"I feel like I've landed with my arse in the butter," says Simon Harmer. It is a curious way for our conversation to begin. It suggests Essex's new signing might be as much Lurpak as Kolpak.
Harmer's saying is rather useful. For one thing, its origin seems to be South African and it therefore reflects his roots, of which he is very proud; for another it reflects the "fall" he suffered when, along with Rilee Rossouw and Kyle Abbott, he signed a deal with an English county; and finally it reflects his deep pleasure at choosing Essex and a bunch of players among whom he is plainly at home.
We were chatting on the third morning of Essex's home match against Middlesex. Two days previously Harmer had taken 5 for 77; the week before, he had collected career-best figures of 14 for 128 in the innings win over Warwickshire; yet all this was to fade somewhat on the frantic, floodlit, pink-balled last evening of the Middlesex game when Harmer took 9 for 95, another career best, and bowled his team to a victory with four minutes and eight balls of the match remaining. It was the sort of victory that wins titles, and so we talked again.
"We've earned other people the right to say we are Championship favourites," he said. "We have a well-balanced squad and we're playing the right brand of cricket. It was a very dry wicket and I was bowling extremely quickly towards the end, but it was still biting. We'll reflect at the end of the season as to what we have accomplished and hopefully we will achieve great things.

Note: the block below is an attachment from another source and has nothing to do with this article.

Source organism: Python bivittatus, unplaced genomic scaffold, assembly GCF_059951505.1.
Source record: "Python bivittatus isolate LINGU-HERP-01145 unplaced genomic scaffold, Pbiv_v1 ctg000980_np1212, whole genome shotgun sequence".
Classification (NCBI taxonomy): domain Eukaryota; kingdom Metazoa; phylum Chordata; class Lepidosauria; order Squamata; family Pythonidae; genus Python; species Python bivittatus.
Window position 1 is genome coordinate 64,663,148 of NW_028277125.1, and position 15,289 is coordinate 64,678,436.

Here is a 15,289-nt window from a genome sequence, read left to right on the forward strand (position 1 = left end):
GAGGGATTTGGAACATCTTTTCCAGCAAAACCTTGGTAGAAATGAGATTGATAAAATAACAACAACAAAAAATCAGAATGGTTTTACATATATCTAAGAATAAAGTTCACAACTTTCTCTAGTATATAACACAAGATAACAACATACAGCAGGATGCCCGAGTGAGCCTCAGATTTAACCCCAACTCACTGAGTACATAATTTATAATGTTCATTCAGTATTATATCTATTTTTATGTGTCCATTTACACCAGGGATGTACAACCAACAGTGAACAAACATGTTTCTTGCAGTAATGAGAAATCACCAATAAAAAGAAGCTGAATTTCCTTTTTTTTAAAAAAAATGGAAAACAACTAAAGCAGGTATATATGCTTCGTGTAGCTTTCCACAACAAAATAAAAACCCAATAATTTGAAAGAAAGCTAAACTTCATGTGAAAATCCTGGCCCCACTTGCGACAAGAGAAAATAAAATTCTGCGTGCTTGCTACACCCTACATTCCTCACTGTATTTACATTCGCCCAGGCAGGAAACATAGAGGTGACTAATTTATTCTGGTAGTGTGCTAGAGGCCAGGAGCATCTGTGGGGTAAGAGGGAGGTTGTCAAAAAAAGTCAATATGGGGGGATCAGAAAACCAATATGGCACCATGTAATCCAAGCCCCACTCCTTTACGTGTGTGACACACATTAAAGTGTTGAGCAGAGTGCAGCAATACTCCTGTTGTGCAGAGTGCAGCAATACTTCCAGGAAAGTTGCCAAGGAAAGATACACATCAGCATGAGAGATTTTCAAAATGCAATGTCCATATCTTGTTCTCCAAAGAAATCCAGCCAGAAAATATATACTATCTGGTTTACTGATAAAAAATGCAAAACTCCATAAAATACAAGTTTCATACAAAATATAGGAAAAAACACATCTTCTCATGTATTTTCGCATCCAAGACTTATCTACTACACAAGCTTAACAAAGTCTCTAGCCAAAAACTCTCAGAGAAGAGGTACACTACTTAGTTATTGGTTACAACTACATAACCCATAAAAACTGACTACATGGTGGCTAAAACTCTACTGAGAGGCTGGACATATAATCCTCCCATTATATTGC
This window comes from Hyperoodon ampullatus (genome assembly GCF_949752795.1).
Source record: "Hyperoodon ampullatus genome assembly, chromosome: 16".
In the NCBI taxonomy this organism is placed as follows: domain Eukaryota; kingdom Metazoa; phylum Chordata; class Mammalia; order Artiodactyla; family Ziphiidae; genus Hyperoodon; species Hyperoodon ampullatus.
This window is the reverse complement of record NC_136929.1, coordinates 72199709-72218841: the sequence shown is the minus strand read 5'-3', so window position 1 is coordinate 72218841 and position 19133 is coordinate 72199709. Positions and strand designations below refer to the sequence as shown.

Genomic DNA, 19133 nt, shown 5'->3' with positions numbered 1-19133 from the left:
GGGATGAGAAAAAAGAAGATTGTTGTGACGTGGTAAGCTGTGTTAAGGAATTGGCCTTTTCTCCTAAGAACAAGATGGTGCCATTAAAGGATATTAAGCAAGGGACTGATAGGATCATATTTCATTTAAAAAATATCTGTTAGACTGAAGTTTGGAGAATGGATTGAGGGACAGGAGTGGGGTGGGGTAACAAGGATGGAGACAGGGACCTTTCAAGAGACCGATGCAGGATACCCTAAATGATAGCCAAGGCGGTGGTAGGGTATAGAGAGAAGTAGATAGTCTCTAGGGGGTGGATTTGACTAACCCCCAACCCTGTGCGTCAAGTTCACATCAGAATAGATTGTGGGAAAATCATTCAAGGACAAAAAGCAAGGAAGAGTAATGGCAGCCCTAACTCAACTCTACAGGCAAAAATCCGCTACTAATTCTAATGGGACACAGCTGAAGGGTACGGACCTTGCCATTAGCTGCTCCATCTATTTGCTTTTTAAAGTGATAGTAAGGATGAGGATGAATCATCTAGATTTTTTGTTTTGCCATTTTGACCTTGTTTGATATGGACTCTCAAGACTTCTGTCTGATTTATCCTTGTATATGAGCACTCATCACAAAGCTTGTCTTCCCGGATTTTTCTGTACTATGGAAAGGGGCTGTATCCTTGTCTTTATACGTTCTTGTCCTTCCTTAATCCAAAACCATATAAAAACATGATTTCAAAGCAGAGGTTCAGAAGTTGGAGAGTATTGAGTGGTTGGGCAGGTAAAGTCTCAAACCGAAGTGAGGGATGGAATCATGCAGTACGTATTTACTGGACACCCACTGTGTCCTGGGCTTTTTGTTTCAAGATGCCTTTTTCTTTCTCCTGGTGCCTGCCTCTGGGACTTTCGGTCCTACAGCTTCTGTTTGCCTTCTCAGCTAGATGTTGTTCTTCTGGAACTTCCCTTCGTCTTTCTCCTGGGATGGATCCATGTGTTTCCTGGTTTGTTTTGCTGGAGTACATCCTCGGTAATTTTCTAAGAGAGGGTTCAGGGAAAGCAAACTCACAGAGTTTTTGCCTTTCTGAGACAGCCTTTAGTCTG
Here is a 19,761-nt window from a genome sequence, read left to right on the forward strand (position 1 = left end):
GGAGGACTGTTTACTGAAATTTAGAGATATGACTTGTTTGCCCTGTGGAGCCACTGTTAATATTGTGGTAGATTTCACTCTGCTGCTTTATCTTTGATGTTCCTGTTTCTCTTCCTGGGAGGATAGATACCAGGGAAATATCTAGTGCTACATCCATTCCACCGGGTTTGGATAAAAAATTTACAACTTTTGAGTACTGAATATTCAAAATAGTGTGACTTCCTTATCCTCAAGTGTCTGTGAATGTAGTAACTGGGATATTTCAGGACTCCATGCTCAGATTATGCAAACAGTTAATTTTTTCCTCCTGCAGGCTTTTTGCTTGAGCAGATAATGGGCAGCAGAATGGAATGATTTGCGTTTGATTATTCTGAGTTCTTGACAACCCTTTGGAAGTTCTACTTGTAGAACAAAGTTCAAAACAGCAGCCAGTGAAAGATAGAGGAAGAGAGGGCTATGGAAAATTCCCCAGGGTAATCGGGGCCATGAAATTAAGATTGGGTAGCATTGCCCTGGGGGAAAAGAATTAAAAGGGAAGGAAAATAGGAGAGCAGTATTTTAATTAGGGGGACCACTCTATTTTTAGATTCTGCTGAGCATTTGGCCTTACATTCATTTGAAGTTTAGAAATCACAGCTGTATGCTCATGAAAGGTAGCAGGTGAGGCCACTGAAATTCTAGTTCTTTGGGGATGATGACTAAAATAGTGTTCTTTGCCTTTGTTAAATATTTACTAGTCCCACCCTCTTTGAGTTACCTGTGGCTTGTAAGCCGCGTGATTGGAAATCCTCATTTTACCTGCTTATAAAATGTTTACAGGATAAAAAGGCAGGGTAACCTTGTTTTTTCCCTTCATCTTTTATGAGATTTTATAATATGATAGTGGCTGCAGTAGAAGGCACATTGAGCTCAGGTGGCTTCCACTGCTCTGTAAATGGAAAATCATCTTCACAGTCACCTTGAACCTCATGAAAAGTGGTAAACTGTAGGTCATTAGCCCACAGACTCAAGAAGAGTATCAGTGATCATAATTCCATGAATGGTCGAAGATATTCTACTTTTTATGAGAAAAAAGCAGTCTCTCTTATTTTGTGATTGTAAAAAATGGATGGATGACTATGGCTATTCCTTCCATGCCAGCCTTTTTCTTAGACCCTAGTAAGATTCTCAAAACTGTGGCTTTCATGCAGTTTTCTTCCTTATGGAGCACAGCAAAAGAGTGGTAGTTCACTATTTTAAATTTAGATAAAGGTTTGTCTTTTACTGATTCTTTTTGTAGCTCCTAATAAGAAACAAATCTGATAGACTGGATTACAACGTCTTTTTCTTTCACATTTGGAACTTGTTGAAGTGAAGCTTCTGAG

"I think I'm quite modest with the way I go about things. My phone is a mess at the moment, with people sending me messages. But I've always had a good support structure. My girlfriend, my family, my brother and my friends all keep me grounded. They send me a message saying: 'Don't think you're the shit now that you've taken 28 wickets.' Little things like that help, but I'm just immensely happy that we got a win."
"I have been quite surprised by how much the Chelmsford pitch has turned. It's also a lovely place to play cricket. It's small, it's quite intimate and the crowd gets very involved"
Every cricketer knows that such moments justify the investment of cash, hours and pain. Yet Harmer's decision involved more than that. Believing his way into international cricket was blocked in South Africa, he decided that his career was best served by signing a Kolpak deal.